Startups must be Aware: Overburdening your Board can Cost you the Game
Overboarding is an issue that plagues many startups, especially those that are looking to secure venture capital (VC) funding. It can be caused by a number of factors, such as lack of focus or simply not having enough time, but the effect it has on performance can be disastrous. Not only is this behavior bad for startups, but it’s also detrimental to the board members themselves and puts them at risk of burnout. Large numbers of VCs on a startup’s board may even harm its overall success, according to research from Correlation Ventures. So how can you determine the right number of board seats for your company and make sure each one adds value?
When selecting members for your startup’s board, you need to treat it like any other job—hiring people with the skills and resources to serve your company according to your specific requirements. Having experienced investors on the team can be invaluable when solving complex problems or navigating tricky times. Still, if they become overstretched due to a large portfolio, then their abilities become compromised. Big names may look attractive for future funding opportunities, but if they don’t offer anything else, then they could end up hampering rather than helping your business.
One of the most famous examples of what happens when boards don’t pay close attention is the firm Theranos, which racked up millions in investments from venture capitalists before its fraudulent practices were revealed and descended into scandal. Uber and WeWork also recently fell foul of their inflated ambitions, lessons in how poor governance can lead to serious consequences for investors and founders alike.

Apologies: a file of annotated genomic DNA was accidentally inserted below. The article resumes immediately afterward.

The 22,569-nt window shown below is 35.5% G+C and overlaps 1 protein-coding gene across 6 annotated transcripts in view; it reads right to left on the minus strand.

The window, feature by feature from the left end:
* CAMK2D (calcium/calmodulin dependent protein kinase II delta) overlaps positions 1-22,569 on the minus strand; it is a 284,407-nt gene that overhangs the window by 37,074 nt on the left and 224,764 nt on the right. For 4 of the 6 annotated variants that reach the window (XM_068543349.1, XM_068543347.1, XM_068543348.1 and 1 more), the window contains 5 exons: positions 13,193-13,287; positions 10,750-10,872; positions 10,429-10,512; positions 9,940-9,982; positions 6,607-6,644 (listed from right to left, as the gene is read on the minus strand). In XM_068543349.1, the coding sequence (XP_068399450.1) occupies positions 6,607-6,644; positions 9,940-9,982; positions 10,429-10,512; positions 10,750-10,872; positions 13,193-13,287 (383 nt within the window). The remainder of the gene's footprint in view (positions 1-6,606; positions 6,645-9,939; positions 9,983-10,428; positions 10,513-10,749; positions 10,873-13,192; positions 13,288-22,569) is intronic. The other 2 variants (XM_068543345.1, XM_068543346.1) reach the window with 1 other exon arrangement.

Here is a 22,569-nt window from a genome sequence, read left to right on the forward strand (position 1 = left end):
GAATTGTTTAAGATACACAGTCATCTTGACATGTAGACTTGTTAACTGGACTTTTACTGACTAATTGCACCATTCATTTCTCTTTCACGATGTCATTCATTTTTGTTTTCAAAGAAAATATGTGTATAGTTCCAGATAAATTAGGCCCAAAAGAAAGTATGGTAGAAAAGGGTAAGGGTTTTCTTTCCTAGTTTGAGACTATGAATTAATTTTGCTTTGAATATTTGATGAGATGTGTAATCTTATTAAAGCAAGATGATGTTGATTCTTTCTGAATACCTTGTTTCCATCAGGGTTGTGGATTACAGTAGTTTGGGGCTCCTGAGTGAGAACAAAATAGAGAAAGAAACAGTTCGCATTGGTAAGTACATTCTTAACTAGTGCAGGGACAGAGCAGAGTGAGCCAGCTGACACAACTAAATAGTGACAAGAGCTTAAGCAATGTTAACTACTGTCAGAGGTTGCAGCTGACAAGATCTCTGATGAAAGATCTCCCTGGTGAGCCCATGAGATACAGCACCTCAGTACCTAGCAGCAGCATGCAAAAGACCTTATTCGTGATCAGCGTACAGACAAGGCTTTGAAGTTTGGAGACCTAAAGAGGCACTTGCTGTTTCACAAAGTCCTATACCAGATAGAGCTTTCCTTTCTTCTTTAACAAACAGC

Having knowledgeable professionals by your side is no doubt a great benefit for any startup looking to succeed in today’s competitive environment. Still, there must be careful consideration taken when appointing them – both with regard to their available time and expertise. As a company grows in size and success, fewer board members will be needed, while early-stage startups should look to employ more skilled individuals who are committed 100% to ensure the best outcomes possible.
Correlation Venture’s study went even further in demonstrating how too many VCs onboard can damage performance – figuring that startups with four or more VCs underperformed even when taking into account industry groups and investment stages – so striking the right balance between too little and too much is crucial. It must also be noted that companies without boards performed worst, however, so external guidance should always remain within reach where possible; balancing risks versus rewards is key here as being mindful of maintaining a good corporate culture with strong values running through it all.
In summary, while having experienced investors on hand for guidance can prove extremely beneficial for any growing business, taking the decision lightly could prove costly in the long run – true judgment lies in selecting individuals who align with your company’s core values yet still have enough time available to devote towards its development fully.